The Federal Government has disclosed that barely three per cent of Nigeria’s population has been vaccinated against COVID-19 largely due to poor access to the vaccine by developing countries.
Minister of Information and Culture, Lai Mohammed said this, in Madrid, Spain, at the 24th General Assembly of the United Nations World Tourism Organisation (UNWTO).
He warned that lack of vaccination by developing countries would provide a fertile ground for the virus to mutate and thus threaten the progress already recorded even in the developed countries.
Lai Mohammed spoke against the background of the latest mutation (Omicron) of the COVID-19 virus, which had triggered a wave of travel bans on some countries in Africa.
A statement by the minister’s media aide said whereas most developed countries had already vaccinated 60 per cent and above of their population, most developing countries were below five per cent.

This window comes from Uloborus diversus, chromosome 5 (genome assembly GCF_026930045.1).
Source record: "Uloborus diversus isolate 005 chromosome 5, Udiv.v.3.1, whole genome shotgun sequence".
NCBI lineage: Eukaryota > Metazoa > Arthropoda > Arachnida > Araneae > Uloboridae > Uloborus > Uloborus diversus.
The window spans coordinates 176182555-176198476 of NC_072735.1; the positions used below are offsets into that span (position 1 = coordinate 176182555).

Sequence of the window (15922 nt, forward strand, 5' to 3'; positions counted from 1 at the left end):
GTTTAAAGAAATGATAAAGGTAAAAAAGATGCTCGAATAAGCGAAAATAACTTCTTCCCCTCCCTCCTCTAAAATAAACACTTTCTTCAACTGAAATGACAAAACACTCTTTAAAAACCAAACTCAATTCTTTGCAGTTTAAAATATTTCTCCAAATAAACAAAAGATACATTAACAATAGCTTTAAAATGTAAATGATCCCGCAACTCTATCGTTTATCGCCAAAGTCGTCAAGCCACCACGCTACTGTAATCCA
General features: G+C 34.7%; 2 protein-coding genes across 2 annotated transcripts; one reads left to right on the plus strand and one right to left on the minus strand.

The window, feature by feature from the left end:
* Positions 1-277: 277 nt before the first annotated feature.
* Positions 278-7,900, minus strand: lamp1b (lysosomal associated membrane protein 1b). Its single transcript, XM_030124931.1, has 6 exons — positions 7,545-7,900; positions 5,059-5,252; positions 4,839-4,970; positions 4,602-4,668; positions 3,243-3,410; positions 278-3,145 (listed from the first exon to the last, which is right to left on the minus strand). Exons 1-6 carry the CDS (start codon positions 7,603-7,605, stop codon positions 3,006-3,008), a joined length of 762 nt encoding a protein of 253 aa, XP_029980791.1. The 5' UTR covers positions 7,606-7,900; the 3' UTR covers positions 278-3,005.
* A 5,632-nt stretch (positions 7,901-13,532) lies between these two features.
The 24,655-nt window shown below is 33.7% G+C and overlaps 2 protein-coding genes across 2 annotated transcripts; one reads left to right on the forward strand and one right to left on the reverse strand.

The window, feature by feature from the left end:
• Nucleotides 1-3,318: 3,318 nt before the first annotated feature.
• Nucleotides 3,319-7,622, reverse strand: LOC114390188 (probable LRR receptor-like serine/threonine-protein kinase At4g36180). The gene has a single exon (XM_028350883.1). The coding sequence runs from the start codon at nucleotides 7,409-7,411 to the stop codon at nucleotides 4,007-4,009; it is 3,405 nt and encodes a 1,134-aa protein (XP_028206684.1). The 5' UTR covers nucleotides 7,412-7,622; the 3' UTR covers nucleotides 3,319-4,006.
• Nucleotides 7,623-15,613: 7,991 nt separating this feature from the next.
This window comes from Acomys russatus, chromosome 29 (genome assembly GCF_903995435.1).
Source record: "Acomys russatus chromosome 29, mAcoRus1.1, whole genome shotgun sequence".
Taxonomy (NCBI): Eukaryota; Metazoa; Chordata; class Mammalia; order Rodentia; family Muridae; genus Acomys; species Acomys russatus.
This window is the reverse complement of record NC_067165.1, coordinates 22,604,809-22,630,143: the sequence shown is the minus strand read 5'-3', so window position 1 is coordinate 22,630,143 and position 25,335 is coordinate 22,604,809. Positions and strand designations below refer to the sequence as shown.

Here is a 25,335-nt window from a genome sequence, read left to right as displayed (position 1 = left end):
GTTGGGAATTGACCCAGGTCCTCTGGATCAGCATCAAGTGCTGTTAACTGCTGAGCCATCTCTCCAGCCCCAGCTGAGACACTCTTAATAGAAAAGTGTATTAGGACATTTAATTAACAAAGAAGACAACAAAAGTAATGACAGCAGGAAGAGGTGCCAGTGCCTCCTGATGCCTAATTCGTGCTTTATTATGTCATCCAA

Lai Mohammed noted that slow and delayed vaccination rollout in low and middle-income countries had left many vulnerable to COVID-19 variants, new surges of infection and slower rate of recovery.
The minister said access to vaccines should be based on the principles grounded in the right of every human to enjoy the highest attainable standard of health without discrimination on basis of race, religion, political belief, economic or any other social condition.
The minister also said that many developed countries had used the advantage of their enormous resources or relationship to sign agreements with manufacturers to supply their countries with vaccines ahead of making them available for use by other countries.
“Even before the clinical trials were completed, millions of doses of the most promising vaccines have been bought by Britain, U S, Japan and the European bloc countries. Some of these countries bought doses five times the size of their population.
“There are fears that these unilateral deals will deprive the poorest countries of access to these life-saving commodities,” he said.
He maintained that while developed countries had to increase their health care spending by less than one per cent to cover for the additional cost of vaccines, poor countries have to do that by about 60 per cent.
He said booster doses would make COVID-19 vaccination a recurring expense, the cost of which would be unaffordable for many developing and poor nations.